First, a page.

Eris is the second-largest dwarf planet at 2326 km (1445 miles) in diameter and 27% more massive than Pluto. Eris was discovered in 2005 orbiting the Sun at a distance of 67 AU, making it the most distant object yet observed in the Solar System. Makemake was discovered in 2005 and is currently the third-largest dwarf planet at approximately 1500 km (930 mi) in diameter. Haumea was discovered in late 2004 and is roughly the size of Makemake and Eris. Haumea has an egg-shaped body caused by its rapid rotation.

The number of dwarf planets beyond the orbit of Neptune is not precisely known, but is estimated to exceed 100. The classifications of many of these distant KBOs have yet to be determined. Wikipedia


Moons are natural satellites that orbit planets and some asteroids. There are over 200 known moons in our solar system. The four largest planets – Jupiter, Saturn, Uranus and Neptune – have extensive moon systems. Jupiter has the most moons, with over 80 confirmed moons. Saturn has over 80 confirmed moons as well, including Titan, the second largest moon in the solar system after Jupiter’s Ganymede. Uranus has 27 known moons, and Neptune has 14 known moons. Earth only has one moon, called the Moon or Luna. Mars has two small moons called Phobos and Deimos.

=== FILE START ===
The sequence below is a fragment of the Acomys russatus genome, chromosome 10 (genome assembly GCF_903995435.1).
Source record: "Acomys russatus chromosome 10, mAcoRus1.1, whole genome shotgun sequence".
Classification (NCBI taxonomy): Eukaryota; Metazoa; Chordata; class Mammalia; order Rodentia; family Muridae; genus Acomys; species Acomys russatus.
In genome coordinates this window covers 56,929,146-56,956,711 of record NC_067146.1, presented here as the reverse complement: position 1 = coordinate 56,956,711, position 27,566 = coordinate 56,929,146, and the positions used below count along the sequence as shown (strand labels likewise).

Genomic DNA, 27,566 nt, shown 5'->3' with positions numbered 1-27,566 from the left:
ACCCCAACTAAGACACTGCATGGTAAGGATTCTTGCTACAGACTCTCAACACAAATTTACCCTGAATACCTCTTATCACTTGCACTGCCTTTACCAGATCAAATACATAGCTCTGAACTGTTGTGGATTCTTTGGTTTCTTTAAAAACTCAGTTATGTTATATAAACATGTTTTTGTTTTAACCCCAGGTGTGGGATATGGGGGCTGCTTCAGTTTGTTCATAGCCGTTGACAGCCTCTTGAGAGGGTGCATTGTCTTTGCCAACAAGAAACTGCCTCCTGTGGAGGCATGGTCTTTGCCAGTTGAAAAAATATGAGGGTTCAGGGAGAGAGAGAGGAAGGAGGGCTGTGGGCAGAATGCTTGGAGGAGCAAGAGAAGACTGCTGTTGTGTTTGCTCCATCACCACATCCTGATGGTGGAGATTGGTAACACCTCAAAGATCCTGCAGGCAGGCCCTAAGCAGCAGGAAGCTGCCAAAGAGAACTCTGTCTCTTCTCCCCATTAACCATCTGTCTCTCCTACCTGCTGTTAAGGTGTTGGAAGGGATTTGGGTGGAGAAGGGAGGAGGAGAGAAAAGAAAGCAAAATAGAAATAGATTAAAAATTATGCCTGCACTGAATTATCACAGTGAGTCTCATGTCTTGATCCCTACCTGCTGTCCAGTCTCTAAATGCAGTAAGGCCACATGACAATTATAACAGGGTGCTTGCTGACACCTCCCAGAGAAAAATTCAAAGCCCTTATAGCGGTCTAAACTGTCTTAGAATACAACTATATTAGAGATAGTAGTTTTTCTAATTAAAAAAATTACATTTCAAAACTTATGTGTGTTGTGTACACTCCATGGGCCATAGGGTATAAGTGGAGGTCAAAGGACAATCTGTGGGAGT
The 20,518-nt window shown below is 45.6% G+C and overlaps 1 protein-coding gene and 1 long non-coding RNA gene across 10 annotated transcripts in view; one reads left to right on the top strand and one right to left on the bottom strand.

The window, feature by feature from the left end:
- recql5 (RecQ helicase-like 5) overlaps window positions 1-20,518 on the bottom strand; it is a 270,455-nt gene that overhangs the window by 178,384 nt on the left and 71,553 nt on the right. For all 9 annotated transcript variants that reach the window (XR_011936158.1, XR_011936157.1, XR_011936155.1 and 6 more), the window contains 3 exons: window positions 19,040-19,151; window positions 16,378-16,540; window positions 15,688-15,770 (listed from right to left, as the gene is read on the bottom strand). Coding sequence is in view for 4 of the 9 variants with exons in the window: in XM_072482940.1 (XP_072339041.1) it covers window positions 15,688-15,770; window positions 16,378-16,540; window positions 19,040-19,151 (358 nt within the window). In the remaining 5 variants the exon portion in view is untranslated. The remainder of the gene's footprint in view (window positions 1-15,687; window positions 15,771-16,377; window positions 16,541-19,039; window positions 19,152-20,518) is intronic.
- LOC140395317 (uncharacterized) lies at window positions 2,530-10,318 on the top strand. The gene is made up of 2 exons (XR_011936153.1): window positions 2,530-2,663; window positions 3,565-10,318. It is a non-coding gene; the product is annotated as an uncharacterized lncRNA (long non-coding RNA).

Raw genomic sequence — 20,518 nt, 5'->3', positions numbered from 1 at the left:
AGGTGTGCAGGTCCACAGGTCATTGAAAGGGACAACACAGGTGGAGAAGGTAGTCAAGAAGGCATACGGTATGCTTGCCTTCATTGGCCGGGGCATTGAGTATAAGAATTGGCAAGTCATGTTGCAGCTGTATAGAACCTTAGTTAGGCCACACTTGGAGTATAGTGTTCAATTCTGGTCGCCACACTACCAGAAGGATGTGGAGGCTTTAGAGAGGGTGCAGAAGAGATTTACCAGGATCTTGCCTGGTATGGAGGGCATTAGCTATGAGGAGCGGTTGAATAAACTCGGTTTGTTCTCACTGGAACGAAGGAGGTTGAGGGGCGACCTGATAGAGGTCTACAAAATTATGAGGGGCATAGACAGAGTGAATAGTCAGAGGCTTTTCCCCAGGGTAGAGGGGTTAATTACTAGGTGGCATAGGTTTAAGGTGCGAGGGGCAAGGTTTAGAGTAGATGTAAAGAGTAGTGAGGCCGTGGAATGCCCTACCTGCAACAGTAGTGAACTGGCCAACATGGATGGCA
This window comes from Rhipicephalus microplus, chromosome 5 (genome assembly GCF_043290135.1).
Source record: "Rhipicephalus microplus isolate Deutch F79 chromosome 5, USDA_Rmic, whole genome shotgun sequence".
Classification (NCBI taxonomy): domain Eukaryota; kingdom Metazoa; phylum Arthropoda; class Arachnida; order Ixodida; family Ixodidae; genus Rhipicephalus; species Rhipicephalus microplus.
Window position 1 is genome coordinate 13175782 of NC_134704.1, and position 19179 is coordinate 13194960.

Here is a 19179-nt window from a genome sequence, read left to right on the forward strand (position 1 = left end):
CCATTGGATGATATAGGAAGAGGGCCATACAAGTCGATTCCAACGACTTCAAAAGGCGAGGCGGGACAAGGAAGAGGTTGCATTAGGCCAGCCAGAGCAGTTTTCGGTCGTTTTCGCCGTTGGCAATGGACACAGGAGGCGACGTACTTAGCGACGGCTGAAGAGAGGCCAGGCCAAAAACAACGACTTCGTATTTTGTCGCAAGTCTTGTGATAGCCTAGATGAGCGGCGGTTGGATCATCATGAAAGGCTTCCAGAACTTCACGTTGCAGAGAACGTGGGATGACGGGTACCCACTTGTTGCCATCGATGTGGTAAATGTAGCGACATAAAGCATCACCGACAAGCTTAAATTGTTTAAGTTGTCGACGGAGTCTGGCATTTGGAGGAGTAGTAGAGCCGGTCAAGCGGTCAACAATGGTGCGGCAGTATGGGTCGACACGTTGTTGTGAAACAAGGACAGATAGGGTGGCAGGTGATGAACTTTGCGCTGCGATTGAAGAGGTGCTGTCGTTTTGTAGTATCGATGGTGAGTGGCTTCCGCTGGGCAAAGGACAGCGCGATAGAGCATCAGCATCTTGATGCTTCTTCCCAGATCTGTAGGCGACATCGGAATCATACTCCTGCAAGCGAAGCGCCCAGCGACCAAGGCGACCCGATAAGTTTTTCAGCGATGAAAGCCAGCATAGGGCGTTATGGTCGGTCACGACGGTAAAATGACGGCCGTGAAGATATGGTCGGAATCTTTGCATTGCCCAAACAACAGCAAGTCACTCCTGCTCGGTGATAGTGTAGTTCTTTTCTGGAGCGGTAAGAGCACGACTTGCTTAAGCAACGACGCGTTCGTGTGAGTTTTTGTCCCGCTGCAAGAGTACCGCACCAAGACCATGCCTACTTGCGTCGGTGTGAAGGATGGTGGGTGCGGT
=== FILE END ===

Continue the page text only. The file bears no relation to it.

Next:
Some of the most notable moons in our solar system include:

  • Io – Jupiter’s innermost large moon, with hundreds of active volcanoes.
  • Europa – Jupiter’s moon with a global ocean beneath an icy crust, and potential for life.
  • Titan – Saturn’s largest moon, and the only moon with a substantial atmosphere.
  • Enceladus – Saturn’s moon with geysers erupting from its southern hemisphere.
  • Triton – Neptune’s large retrograde moon likely captured from the Kuiper belt.

The many moons of our solar system provide insights into the formation and evolution of planetary systems. Moons like Europa and Enceladus are also prime targets in the search for potential extraterrestrial life in our solar system.